Dec 20, 2012: Prefiled. Referred to Committee on Government Affairs. To printer.
Dec 27, 2012: From printer.
Feb 04, 2013: Read first time. To committee.
Apr 18, 2013: From committee: Amend, and do pass as amended.
Apr 18, 2013: Placed on Second Reading File.
Apr 18, 2013: Read second time. Amended. (Amend. No. 407.) To printer.
Apr 19, 2013: From printer. To engrossment. Engrossed. First reprint .
Apr 22, 2013: Read third time. Passed, as amended. Title approved, as amended. (Yeas: 41, Nays: None, Vacant: 1.) To Senate.
Apr 23, 2013: In Senate.
Apr 23, 2013: Read first time. Referred to Committee on Government Affairs. To committee.
May 15, 2013: From committee: Do pass.
May 16, 2013: Read second time.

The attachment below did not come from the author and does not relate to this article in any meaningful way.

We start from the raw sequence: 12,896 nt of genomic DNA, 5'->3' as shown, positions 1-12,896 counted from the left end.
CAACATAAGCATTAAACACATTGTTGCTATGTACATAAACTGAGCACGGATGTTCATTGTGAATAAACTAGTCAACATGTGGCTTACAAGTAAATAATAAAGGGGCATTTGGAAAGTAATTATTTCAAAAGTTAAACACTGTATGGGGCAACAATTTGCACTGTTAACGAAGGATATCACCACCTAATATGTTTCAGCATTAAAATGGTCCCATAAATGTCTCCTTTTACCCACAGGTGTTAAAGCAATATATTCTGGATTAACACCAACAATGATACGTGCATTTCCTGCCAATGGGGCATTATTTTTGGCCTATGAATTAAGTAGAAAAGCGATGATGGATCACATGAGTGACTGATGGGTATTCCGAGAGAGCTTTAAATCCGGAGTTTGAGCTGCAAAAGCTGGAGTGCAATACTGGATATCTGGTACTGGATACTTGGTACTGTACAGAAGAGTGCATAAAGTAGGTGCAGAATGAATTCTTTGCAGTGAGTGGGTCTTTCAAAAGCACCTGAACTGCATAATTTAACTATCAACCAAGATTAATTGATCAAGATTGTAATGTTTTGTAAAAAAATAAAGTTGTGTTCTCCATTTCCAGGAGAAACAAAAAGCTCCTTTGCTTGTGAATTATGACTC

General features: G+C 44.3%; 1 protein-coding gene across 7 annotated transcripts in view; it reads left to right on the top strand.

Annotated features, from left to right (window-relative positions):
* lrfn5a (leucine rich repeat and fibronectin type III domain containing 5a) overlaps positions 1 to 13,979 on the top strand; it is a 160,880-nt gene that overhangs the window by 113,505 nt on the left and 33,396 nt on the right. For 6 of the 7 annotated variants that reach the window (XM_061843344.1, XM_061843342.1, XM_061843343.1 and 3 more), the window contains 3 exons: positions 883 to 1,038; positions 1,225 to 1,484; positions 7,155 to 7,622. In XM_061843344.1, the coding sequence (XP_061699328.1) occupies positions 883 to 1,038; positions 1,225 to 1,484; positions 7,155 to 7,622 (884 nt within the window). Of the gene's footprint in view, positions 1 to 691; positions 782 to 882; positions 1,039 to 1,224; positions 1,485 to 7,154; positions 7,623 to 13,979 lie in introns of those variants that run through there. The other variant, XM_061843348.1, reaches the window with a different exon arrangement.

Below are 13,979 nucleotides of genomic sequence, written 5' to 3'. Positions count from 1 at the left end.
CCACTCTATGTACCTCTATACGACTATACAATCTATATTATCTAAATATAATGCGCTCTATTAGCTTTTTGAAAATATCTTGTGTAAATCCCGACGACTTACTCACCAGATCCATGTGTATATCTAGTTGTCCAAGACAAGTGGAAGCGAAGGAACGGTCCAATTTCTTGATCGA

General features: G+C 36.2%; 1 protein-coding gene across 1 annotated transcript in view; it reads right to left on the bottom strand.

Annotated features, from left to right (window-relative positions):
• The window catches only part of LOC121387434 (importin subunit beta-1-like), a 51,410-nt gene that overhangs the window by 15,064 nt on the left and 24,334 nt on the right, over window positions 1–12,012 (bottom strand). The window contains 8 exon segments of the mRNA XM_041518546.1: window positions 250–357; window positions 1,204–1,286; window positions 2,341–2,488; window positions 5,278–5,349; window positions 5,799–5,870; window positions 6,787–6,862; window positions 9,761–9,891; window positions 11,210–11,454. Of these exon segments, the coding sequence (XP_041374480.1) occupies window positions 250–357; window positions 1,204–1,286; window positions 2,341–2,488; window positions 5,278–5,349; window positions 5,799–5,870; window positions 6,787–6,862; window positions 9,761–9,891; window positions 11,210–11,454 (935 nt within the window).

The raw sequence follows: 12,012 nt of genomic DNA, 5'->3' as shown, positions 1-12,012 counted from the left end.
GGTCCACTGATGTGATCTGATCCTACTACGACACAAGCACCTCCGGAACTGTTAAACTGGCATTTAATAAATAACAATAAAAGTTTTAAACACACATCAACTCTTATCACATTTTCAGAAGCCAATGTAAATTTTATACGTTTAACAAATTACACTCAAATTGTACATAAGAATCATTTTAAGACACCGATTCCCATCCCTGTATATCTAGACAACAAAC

Legislative Counsel's Digest: Under existing law, if an owner of property fails to abate a dangerous or noxious condition, a chronic nuisance or, in a city in larger counties, an abandoned nuisance on the property after being directed to do so, the owner may be required to pay civil penalties as well as any costs incurred by the city or county, as applicable, to abate the condition or nuisance. In addition to any other reasonable means of recovering those costs and penalties, the city or county, as applicable, is authorized to make the costs and penalties a special assessment against the property and collect the special assessment in the same manner as ordinary county taxes are collected. However, before a special assessment for civil penalties may be imposed, existing law requires that 12 months must have elapsed after the final date specified for the abatement of the condition or nuisance. (NRS 244.3603, 244.3605, 268.4122-268.4126) This bill provides that a special assessment for the costs of abatement and civil penalties may be imposed by a designee of the governing body of a city or the board of county commissioners, as applicable. If a special assessment is imposed by a designee of the governing body or the board, the bill requires that the designee periodically report certain information about each such assessment to the governing body or the board. The bill also shortens in some cases, from 12 months to 180 days, the length of time that must elapse before a special assessment for civil penalties may be imposed.